Sweet Clara and the Freedom Quilt by Deborah Hopkinson
(A Borzoi book)

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Synopsis

As a seamstress in the Big House, Clara is luckier than the slaves who work the fields. Still, she dreams of a reunion with her Momma, who lives on another plantation–and even of running away to freedom. Then she hears two slaves talking about how they could find the Underground Railroad if only they had a map. In a flash of inspiration, Clara sees how she can use the cloth in her scrap bag to make a map of the land–a freedom quilt–that no master will ever suspect. Drawn from true incidents in African-American history, this is a compelling and emotionally charged picture book.
 

About Deborah Hopkinson

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Born in North Carolina, James Ransome is a graduate of the Pratt Institute with a Bachelor of Fine Arts degree in illustration.  While still a student at Pratt, James was one of twelve finalists out of two thousand selected to illustrate the annual Citibank calendar. After graduation, James continued to study painting at the Art Students League where his entry into the Society of Illustrators Annual Student Scholarship Competition received the Jellybean award. Currently a member of the Society of Illustrators, James has illustrated numerous books for children, including Sweet Clara and the Freedom Quilt and Freedom's Fruit.  His illustrations also appear on book jackets, greeting cards, puzzles and shopping bags, as well as in magazines and calendars. One of James's paintin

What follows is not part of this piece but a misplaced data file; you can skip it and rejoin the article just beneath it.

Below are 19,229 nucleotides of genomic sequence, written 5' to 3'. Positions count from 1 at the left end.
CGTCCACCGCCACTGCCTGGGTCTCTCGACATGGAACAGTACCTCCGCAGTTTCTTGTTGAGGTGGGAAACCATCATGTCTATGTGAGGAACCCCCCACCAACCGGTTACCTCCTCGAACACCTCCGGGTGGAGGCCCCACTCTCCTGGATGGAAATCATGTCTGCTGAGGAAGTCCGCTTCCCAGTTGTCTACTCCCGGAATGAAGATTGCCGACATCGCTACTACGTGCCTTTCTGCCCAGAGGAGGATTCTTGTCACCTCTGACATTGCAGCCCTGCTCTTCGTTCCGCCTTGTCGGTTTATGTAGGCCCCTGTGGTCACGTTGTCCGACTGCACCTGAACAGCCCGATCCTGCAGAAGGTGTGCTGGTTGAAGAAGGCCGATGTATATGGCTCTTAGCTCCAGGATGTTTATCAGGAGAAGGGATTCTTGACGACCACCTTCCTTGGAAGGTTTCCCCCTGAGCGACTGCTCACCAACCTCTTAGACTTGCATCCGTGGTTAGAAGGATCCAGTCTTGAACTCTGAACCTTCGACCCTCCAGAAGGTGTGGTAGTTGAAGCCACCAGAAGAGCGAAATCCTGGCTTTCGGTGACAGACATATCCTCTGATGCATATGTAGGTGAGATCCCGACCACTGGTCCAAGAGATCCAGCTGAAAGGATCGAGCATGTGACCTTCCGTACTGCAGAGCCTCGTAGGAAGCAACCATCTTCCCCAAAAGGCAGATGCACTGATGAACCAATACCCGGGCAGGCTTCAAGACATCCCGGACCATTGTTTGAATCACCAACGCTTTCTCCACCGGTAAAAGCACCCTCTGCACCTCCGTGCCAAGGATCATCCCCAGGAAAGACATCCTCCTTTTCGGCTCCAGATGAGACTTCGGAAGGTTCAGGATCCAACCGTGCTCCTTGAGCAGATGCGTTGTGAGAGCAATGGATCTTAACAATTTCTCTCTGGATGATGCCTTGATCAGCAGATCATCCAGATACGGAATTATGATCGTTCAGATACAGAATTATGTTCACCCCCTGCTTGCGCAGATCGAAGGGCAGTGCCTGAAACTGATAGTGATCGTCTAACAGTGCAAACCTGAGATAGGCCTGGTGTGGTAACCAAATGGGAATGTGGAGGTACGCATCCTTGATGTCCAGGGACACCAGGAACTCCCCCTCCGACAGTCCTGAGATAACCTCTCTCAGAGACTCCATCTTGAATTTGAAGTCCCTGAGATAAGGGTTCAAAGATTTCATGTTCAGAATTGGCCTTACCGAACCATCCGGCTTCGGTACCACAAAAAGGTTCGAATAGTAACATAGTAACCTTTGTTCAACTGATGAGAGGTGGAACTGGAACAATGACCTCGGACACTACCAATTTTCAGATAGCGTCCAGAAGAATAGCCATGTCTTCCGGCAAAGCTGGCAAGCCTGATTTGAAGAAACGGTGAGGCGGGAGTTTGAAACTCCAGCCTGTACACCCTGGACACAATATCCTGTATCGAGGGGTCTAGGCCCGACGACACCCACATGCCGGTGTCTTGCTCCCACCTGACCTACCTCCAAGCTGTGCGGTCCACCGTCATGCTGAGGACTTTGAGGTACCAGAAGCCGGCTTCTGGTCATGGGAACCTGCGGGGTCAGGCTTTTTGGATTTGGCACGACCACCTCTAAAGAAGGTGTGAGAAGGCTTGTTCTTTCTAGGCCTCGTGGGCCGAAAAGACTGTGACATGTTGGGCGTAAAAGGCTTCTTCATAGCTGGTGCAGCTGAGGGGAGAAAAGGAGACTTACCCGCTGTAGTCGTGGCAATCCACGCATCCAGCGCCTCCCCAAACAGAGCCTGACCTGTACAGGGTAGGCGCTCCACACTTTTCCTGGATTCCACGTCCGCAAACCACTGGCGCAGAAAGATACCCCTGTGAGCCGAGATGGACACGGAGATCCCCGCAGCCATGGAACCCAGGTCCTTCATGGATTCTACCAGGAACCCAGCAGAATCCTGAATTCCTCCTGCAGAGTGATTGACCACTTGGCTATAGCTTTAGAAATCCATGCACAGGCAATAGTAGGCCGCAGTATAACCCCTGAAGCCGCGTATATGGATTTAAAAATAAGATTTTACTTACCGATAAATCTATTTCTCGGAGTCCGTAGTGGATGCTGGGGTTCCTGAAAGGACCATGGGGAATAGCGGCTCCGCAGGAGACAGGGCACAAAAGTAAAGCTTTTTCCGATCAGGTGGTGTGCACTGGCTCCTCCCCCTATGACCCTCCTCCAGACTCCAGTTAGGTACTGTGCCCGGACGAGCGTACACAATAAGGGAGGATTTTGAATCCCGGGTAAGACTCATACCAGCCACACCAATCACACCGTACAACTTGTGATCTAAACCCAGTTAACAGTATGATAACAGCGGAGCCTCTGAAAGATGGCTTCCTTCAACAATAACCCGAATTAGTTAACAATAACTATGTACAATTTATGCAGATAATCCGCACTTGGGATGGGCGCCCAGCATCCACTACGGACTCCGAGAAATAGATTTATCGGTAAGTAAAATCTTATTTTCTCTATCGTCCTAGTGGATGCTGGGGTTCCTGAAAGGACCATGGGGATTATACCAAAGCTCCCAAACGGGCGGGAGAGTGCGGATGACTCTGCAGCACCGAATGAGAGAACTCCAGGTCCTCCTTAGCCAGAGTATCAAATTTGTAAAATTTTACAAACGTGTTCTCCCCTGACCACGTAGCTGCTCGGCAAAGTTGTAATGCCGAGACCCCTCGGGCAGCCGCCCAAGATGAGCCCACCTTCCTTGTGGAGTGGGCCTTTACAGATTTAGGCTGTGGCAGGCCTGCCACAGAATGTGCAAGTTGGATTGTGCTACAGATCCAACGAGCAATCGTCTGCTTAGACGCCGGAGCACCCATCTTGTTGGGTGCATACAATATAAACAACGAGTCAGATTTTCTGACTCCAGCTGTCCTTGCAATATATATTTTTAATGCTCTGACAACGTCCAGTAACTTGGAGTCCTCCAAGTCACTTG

Published January 14, 2003 by Knopf Books for Young Readers. 40 pages
Genres: Travel, Children's Books, Literature & Fiction. Fiction

Unrated Critic Reviews for Sweet Clara and the Freedom Quilt

Kirkus Reviews

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When Sweet Clara, not yet 12, is taken from her mother and sent from North Farm to Home Plantation as a field hand, she's put in the care of ``Aunt Rachel,'' not ``my for-real blood aunt, but she did her best.'' Fearing for Clara's health, Rachel teaches her to sew and is lucky enough to get her ...

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Publishers Weekly

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A courageous slave girl plays an unusual part in the Underground Railroad;

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Publishers Weekly

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(The concluding flashback, a denouement explaining how the quilt may help others only slightly interrupts the fluid narrative line.) Ransome's ( Aunt Flossie's Hats .

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Entertainment Weekly

Many Thousand Gone: A+ Sweet Clara and the Freedom Quilt: A Bury My Bones But Keep My Words: A Father and Son: A Malcolm X: A- Freedom's Children: A Originally posted Feb 05, 1993 Published in issue #156 Feb 05, 1993 Order article reprints

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Common Sense Media

"It was like being in a dream you already dreamed," explains Sweet Clara as she follows the landmarks to freedom that other slaves had told her about, landmarks she had sewn into her freedom quilt.

Jan 01 1993 | Read Full Review of Sweet Clara and the Freedom Q...

Reader Rating for Sweet Clara and the Freedom Quilt
87%

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